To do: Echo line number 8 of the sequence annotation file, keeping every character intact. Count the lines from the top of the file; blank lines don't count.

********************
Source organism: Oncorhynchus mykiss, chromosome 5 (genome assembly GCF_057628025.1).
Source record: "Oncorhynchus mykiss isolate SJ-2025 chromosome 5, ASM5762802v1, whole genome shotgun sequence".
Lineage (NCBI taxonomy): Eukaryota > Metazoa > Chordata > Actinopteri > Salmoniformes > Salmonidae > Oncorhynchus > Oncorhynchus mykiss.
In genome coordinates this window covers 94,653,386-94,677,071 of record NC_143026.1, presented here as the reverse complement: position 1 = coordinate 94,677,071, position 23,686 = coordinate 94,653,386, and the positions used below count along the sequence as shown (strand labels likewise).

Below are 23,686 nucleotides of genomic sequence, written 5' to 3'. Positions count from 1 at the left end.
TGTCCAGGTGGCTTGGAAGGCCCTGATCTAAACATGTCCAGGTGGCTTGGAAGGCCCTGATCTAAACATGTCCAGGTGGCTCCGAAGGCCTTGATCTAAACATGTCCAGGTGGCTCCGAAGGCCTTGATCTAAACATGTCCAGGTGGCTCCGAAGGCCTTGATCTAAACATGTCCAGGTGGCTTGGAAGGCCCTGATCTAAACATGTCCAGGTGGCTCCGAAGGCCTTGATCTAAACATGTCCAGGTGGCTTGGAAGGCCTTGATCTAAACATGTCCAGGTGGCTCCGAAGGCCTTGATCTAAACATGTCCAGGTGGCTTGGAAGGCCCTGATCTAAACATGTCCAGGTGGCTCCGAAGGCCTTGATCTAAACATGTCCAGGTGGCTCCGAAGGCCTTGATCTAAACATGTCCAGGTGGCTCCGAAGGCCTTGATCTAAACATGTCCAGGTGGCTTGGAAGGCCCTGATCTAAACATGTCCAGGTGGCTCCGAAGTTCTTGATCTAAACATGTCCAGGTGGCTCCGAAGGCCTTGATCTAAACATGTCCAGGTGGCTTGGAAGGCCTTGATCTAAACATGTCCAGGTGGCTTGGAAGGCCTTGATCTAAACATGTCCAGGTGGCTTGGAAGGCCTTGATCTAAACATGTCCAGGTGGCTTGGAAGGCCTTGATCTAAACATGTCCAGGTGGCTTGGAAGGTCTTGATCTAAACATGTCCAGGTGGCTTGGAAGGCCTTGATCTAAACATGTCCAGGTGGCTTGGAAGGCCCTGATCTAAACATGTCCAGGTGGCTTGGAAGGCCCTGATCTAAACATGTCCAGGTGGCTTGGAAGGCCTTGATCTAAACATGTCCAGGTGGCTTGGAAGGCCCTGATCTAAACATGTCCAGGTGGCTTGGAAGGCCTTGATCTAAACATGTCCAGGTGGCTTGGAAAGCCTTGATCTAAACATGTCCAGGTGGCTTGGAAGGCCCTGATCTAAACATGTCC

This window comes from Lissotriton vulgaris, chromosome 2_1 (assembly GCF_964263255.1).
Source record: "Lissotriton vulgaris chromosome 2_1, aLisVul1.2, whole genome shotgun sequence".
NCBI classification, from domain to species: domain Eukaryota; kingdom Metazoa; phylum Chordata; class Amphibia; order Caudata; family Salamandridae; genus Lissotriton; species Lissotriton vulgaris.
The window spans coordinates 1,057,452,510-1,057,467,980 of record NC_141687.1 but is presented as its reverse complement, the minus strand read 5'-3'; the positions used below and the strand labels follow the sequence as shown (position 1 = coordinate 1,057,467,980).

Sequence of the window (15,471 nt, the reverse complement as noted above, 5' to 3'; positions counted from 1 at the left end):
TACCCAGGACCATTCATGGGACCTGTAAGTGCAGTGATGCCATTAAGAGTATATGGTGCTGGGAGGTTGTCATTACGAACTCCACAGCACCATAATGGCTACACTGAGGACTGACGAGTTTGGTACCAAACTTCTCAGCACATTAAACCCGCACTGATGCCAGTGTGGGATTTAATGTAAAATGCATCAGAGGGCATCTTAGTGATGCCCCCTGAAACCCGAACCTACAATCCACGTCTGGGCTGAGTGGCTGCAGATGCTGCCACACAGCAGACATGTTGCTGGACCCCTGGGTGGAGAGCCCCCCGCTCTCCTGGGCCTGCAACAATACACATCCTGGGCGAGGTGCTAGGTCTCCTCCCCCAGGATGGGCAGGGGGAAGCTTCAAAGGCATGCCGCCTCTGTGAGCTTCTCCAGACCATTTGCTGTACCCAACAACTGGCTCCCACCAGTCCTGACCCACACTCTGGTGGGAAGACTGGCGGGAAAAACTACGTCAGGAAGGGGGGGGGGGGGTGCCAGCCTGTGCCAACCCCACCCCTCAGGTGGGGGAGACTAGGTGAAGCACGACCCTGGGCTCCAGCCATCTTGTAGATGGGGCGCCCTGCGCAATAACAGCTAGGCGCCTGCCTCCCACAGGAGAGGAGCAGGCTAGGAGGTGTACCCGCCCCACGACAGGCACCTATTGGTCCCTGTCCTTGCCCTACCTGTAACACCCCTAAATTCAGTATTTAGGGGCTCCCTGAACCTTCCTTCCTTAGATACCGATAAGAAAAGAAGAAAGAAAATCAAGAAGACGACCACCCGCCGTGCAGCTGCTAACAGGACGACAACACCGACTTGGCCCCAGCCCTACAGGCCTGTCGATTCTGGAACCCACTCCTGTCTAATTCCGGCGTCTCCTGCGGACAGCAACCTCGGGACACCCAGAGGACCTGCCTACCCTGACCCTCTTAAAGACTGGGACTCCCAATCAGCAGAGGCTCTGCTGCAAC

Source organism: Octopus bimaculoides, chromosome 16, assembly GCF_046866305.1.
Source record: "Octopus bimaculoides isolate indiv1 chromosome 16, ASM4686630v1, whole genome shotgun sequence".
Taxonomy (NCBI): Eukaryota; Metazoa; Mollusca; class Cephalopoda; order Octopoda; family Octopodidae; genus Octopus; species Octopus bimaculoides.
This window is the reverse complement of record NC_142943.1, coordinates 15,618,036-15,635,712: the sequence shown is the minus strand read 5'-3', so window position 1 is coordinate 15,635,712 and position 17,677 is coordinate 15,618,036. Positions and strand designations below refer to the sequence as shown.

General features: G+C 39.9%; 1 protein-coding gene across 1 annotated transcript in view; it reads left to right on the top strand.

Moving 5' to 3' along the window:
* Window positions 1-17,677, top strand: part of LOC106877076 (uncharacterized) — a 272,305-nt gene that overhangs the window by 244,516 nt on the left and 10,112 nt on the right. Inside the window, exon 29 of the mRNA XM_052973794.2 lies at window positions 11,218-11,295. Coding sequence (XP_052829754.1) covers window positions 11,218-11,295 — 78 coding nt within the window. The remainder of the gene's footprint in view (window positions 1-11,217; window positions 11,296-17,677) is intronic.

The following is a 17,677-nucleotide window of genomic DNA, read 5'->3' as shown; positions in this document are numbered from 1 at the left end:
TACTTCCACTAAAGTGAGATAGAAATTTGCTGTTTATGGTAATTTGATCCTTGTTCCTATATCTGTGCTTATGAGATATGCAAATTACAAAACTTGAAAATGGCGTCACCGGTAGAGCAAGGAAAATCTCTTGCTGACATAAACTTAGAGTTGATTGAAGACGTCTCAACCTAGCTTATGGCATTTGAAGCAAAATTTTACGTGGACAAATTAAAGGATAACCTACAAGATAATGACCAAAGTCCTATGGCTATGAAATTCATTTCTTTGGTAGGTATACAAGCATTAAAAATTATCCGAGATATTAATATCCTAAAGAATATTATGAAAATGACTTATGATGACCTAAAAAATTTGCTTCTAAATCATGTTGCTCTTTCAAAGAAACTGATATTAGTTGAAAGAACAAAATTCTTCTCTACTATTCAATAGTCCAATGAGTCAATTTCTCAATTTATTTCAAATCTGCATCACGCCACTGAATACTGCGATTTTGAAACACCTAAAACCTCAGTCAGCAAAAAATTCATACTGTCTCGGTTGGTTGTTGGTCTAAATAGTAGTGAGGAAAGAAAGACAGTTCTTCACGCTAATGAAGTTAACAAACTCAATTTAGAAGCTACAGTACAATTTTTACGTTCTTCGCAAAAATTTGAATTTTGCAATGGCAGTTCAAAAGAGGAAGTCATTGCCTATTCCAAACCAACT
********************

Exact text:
Source record: "Lissotriton vulgaris chromosome 2_1, aLisVul1.2, whole genome shotgun sequence".